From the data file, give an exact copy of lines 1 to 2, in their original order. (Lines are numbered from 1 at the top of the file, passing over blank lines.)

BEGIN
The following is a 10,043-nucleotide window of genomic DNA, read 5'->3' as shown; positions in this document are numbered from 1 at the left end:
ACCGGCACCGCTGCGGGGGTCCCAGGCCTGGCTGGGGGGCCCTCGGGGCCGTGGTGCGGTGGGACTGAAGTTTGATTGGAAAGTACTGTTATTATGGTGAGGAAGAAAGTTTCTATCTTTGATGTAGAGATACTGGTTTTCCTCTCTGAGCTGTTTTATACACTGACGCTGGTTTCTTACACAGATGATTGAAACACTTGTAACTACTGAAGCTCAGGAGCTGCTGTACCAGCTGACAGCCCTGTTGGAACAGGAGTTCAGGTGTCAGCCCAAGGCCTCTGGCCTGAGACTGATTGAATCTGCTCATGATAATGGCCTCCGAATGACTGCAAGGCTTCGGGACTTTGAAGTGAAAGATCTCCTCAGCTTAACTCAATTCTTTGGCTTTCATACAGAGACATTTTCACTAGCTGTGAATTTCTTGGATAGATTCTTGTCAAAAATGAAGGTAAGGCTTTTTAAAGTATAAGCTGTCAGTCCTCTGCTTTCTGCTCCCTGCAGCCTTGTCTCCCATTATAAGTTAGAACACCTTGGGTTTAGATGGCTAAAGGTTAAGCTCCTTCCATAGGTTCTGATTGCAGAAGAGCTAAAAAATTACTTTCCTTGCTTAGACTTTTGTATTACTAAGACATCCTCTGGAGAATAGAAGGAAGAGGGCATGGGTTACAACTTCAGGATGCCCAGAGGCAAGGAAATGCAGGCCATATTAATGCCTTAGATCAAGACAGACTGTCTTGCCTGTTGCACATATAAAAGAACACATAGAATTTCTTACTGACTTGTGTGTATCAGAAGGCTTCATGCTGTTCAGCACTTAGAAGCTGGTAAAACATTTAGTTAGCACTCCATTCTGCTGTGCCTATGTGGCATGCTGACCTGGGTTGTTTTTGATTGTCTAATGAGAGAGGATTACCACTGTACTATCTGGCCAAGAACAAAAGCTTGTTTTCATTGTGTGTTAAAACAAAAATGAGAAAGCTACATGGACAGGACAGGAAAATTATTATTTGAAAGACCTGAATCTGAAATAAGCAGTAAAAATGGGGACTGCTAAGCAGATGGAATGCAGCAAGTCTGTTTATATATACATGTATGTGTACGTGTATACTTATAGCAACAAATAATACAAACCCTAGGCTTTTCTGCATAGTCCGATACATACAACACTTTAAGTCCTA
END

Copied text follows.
The following is a 10,043-nucleotide window of genomic DNA, read 5'->3' as shown; positions in this document are numbered from 1 at the left end:
ACCGGCACCGCTGCGGGGGTCCCAGGCCTGGCTGGGGGGCCCTCGGGGCCGTGGTGCGGTGGGACTGAAGTTTGATTGGAAAGTACTGTTATTATGGTGAGGAAGAAAGTTTCTATCTTTGATGTAGAGATACTGGTTTTCCTCTCTGAGCTGTTTTATACACTGACGCTGGTTTCTTACACAGATGATTGAAACACTTGTAACTACTGAAGCTCAGGAGCTGCTGTACCAGCTGACAGCCCTGTTGGAACAGGAGTTCAGGTGTCAGCCCAAGGCCTCTGGCCTGAGACTGATTGAATCTGCTCATGATAATGGCCTCCGAATGACTGCAAGGCTTCGGGACTTTGAAGTGAAAGATCTCCTCAGCTTAACTCAATTCTTTGGCTTTCATACAGAGACATTTTCACTAGCTGTGAATTTCTTGGATAGATTCTTGTCAAAAATGAAGGTAAGGCTTTTTAAAGTATAAGCTGTCAGTCCTCTGCTTTCTGCTCCCTGCAGCCTTGTCTCCCATTATAAGTTAGAACACCTTGGGTTTAGATGGCTAAAGGTTAAGCTCCTTCCATAGGTTCTGATTGCAGAAGAGCTAAAAAATTACTTTCCTTGCTTAGACTTTTGTATTACTAAGACATCCTCTGGAGAATAGAAGGAAGAGGGCATGGGTTACAACTTCAGGATGCCCAGAGGCAAGGAAATGCAGGCCATATTAATGCCTTAGATCAAGACAGACTGTCTTGCCTGTTGCACATATAAAAGAACACATAGAATTTCTTACTGACTTGTGTGTATCAGAAGGCTTCATGCTGTTCAGCACTTAGAAGCTGGTAAAACATTTAGTTAGCACTCCATTCTGCTGTGCCTATGTGGCATGCTGACCTGGGTTGTTTTTGATTGTCTAATGAGAGAGGATTACCACTGTACTATCTGGCCAAGAACAAAAGCTTGTTTTCATTGTGTGTTAAAACAAAAATGAGAAAGCTACATGGACAGGACAGGAAAATTATTATTTGAAAGACCTGAATCTGAAATAAGCAGTAAAAATGGGGACTGCTAAGCAGATGGAATGCAGCAAGTCTGTTTATATATACATGTATGTGTACGTGTATACTTATAGCAACAAATAATACAAACCCTAGGCTTTTCTGCATAGTCCGATACATACAACACTTTAAGTCCTA